That’s why standard security practices must be applied to all enterprise applications, whether or not the application itself contains particularly sensitive or valuable data.
Companies can strengthen application security by applying protections at two distinct application levels: the application platform and application software.
1. Securing Application Platforms and Devices
The following measures must be applied to secure the platform used to host and access the application, regardless of the business-criticality of the application.
- Servers: Application and database hosts must be hardened by blocking unnecessary ports and disabling unused services.
- Databases: The application’s data repositories must be protected with adequate monitoring and auditing of privileged access.
- Devices: Incorporating device identity into application access control can minimize the threat from new attack surfaces.
- Patching: Companies must be diligent about monitoring software security bulletins and applying patches regularly and in a timely manner. (A patch for its web application vulnerability was available to Equifax for two months prior to the company’s breach.)
2. Securing Application Software
Security measures on an application’s underlying software must be applied proportionate to the application’s business value and importance. These include:
- Software Assurance: Understand and implement best practices in software assurance, defined by the U.S. Committee on National Security Systems as a “level of confidence that software is free from vulnerabilities, either intentionally designed into the software or accidentally inserted at any time during its lifecycle and that the software functions in the intended manner.”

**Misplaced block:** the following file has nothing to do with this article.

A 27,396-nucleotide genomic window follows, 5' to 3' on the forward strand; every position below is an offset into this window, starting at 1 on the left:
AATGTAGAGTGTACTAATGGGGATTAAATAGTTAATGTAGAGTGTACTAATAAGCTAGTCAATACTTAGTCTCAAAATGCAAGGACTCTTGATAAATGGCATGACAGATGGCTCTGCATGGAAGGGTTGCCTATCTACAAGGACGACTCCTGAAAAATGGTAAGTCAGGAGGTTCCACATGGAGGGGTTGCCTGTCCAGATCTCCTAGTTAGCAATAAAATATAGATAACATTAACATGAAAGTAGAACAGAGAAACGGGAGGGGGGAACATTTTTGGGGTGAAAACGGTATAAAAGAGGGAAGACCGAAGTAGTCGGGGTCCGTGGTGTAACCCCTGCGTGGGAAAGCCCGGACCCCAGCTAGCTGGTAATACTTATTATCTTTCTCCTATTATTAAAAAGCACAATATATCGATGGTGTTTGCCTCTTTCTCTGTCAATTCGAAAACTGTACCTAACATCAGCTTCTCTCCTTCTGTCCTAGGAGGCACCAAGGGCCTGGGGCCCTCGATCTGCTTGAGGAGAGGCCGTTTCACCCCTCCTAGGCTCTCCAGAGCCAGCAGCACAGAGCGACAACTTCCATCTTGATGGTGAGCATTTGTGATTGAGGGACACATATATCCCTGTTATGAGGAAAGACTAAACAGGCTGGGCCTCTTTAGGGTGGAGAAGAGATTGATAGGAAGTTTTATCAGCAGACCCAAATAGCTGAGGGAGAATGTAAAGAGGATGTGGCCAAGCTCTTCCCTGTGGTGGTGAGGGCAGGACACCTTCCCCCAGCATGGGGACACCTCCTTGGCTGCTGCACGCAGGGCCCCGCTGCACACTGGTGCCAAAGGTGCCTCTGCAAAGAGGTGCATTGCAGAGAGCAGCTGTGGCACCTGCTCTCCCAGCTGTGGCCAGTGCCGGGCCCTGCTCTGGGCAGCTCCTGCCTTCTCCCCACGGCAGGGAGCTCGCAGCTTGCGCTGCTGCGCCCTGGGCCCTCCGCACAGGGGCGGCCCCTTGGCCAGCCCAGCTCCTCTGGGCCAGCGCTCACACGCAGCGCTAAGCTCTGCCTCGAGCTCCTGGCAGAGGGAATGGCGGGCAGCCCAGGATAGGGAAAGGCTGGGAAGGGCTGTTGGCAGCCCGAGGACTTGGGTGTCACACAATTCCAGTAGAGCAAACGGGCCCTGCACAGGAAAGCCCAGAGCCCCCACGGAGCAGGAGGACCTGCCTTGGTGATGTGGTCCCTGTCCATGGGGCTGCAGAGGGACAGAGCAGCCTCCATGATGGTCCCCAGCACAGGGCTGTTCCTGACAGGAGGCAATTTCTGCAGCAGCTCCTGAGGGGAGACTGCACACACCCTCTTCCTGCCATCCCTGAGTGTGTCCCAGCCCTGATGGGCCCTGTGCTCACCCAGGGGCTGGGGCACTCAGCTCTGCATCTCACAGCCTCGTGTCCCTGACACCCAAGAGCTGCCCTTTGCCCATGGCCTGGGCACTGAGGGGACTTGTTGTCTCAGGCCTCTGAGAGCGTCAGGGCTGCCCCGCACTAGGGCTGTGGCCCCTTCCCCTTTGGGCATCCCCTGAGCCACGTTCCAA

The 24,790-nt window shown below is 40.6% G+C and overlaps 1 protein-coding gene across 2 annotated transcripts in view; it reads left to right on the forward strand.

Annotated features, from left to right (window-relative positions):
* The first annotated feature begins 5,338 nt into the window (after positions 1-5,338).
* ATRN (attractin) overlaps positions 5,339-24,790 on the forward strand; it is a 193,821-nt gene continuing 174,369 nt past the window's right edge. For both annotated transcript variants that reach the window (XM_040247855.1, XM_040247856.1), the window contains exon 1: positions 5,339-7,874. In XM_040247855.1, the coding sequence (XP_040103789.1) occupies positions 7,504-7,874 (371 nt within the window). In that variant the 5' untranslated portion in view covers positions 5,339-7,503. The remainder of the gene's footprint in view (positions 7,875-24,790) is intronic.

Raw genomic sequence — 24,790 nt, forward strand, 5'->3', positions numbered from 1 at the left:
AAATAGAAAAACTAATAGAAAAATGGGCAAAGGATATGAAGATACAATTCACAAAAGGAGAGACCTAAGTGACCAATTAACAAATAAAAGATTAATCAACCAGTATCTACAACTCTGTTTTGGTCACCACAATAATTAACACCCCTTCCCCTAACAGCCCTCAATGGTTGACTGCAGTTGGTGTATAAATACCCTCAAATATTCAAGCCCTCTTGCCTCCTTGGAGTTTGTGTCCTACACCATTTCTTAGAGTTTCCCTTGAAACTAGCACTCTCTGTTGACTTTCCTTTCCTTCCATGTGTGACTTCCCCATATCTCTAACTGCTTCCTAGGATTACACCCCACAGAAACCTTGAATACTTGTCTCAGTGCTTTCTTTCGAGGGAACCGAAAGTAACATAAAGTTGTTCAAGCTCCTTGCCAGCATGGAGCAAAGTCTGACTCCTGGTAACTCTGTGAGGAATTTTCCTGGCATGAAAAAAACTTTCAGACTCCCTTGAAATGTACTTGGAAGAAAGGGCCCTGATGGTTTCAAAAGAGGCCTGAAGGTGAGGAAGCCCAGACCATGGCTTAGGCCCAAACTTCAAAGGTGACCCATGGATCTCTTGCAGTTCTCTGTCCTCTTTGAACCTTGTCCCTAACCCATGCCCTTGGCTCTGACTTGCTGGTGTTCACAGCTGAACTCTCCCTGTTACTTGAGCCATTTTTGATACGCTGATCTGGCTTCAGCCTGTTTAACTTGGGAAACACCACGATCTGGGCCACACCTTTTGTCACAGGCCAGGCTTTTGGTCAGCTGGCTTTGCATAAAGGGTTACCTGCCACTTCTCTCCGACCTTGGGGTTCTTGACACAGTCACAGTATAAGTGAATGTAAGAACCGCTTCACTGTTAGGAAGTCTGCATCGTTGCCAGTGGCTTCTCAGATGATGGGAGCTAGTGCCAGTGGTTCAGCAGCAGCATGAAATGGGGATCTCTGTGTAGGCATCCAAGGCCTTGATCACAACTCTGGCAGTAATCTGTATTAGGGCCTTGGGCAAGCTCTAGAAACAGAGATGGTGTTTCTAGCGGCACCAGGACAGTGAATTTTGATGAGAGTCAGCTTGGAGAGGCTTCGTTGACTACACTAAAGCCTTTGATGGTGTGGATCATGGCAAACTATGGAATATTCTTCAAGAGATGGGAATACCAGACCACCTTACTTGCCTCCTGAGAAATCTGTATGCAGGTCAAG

- Threat Modeling: Use threat modeling in the design and testing phases to identify vulnerabilities and define countermeasures to prevent or mitigate risks.
- Vulnerability Assessment: Conduct regular vulnerability assessments to define, identify, classify, and prioritize application vulnerabilities.
The Devil Is In the Data: Locking Down Unstructured Assets
Applying these security practices at the application level, however, does not necessarily protect all or even most of the data within an enterprise. One of the biggest issues for the enterprise is unstructured data, data in files and folders both on-premise and in the cloud, which Gartner has estimated could comprise some 80% of all enterprise data. Some of this data can be sensitive, contain PII, and be business-critical. Unstructured data may reside in a word document or PDF file, within a spreadsheet, an email attachment, or even within a document embedded inside another.